Of course, without you, our CSA partners, we couldn't do this either. Thank you for your dedication to our farm and the dream of making the world a better place through better food.
We have had a lot of rain this week. This is very beneficial yet also challenging. One of the major obstacles to organic production is the control of weeds. In conventional agricultural weeks are controlled primarily through herbicides. In organic agricultural weeds are dealt with primarily through old fashioned labor. Hard work. Hand work. This is one of the reasons that organic produce cost more that chemical produce. It cost more to produce it.
The rain and high temperatures have resulted in a flush of weeds. So, in addition to harvesting we also have to get after the weeks. Takes time. Takes a lot of labor. This is why there aren't more organic farmers. A lot of people care about how their food is grown but most people only care about how cheap their food is. Thanks goodness our CSA partners understand. Cost is only a part of the value.
This week we will be adding a bag of Napa cabbage and a bunch of beets. Also will continue with the kale and collards, onions ( some are getting bigger), swiss chard, turnips, and the June apples. Won't be long before the summer produce will be coming in. Spring produce is starting to wind down.
Seasonal eating has taken on a new dimension with the advent of high tunnel production. We have a high tunnel too but we are waiting for the fall/winter season to try our hand at season extension. You will be the beneficiaries of this if we can make this work. More on this later.
Looking forward to cooler temps tomorrow. Hope the rain holds off till the market is over. You are good people. Thank you for supporting local, organic farming. Without you none of this would be possible. Thanks.
Short and sweet and a serendipity. That summarizes this week's update. Been a long, hard day and the 4:00 a.m. alarm will sound sooner than I wish.
New this week will be Swiss Chard and June Apples. The apples are the serendipity as we have NEVER had them two years in a row!! The are tart. They are wonderful to cook with and some people even like to eat them raw. Depends on your palate. Bottom line--they are the only local organic apples you will get this year. Period. No one grows them. No one sells them. Except us.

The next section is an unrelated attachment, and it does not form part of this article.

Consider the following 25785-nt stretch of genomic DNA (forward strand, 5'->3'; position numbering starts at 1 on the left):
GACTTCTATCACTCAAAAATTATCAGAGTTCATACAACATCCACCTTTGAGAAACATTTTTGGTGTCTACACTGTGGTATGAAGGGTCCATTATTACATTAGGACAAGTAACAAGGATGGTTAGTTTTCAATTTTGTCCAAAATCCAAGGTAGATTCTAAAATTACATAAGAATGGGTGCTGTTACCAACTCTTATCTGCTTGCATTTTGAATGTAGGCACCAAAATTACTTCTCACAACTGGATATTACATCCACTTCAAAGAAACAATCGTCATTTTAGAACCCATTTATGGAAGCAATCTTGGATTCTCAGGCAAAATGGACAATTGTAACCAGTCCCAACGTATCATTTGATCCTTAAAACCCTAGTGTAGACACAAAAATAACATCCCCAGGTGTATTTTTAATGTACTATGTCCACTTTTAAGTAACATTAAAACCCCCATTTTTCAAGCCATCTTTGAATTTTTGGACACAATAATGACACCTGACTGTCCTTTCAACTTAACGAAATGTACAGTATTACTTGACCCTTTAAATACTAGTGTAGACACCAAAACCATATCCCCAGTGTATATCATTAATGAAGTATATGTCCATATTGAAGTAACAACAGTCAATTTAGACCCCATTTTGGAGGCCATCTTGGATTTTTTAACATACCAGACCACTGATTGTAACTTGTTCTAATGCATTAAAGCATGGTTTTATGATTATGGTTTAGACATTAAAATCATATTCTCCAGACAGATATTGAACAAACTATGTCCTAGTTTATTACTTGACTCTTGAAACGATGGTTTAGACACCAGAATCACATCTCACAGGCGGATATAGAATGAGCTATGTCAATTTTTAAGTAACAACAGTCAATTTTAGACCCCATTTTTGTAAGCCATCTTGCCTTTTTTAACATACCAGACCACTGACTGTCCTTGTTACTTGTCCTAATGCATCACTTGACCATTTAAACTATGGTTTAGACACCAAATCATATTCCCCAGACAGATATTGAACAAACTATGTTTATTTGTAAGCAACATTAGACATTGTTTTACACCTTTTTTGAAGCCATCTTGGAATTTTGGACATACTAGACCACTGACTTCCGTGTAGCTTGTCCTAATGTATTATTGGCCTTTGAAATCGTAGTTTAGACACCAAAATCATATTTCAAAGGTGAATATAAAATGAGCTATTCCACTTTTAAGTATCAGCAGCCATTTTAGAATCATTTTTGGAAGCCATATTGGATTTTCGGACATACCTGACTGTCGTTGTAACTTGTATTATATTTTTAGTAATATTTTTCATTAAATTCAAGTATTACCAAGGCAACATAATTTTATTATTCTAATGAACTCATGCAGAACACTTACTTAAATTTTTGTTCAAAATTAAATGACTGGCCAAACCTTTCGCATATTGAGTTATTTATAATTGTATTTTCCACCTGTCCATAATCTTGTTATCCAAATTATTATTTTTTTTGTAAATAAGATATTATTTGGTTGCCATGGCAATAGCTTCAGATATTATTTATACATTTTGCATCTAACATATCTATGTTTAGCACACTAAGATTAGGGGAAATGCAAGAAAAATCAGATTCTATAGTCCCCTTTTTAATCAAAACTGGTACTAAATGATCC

Lettuce is pretty much done for the summer. We were able to get about a dozen bags, enough to sell, so if you want some, we will sell it to you for a significant discount. As always, anything we have we will sell to you for a discount.
Will probably be the last week for strawberries. Enjoy them while you can. Asparagus is done for the year. We are currently trying to plant about another 1000 plants for the future. Weather is not cooperating. Did get about 2000 new strawberry plants in the ground last week.
Gotta go. It's late. Look forward to seeing you tomorrow. Enjoyed visiting with our local pick-up people today. Lots of news that will have to wait till next week.
Thank you for supporting us. We sure do enjoy growing you food. It is hard, but the smiles on your faces makes it all worthwhile.
Heard a portion of an interview on NPR tonight. Richard Horan has written a book (Harvest: An Adventure into the Heart of America's Family Farms) about his travels to various small farms across America where he had the opportunity to visit and work with farmers. I didn't hear the entire interview, nor have I read the book, but the topic is definitely of interest to me.
It seems every year there are several books written about food, culture, farming, organics, etc. This is a hot topic. We enjoy reading these stories. However, by joining with us as a CSA partner you are creating your own story. You are a part of the bigger story. I think that's pretty cool. Thanks.
Our story this week has certainly been a hot topic. Over 90 degrees hot!! Had to delay planting the new strawberries till it cooled off. On Thursday a fine crew of young and old, men and women set out to put 2000 new strawberry plants into the ground. Then they had to be hand watered since there is no irrigation set up yet. That's a lot of hard work for a crop that won't produce any yield till next year. Thank you Beth, Samantha, Sean and Jeremy.
This year's strawberries sure have decided to be prolific. In fact we are going to give you TWO pints this week. Also will be sharing garlic scapes as well as the braising mix of Kale/Collards (ask Beth about a recipe for this--one of our farm helpers is a chef at Jack Fry's and he has fixed these for us using this recipe), Onions, Radishes, Turnips and Lettuce. I am very surprised that the lettuce is still producing. Especially after this week's heat. Not sure we have ever had lettuce for six weeks in a row. I'm happy.
Thankful for the cooler weather today. Sure helps the plants when it is cooler for harvest. At 7:00 this morning it looked like the work crew was going to be sparse. However, everyone pulled together and made it happen. For some it was a sacrifice. Many thanks to Beth, Samantha, Heather and Jeremy.
One thing that stuck with me from that radio interview was the observation by the author that sustainable farming is a young persons game. How well do we know that. Beth and I are extremely grateful for the young people who come out each week and help make Harmony Fields Farm a reality. Without them, we couldn't exist. We also couldn't exist without you and your commitment to local, organic farming. Let's keep the story going. It's a good one.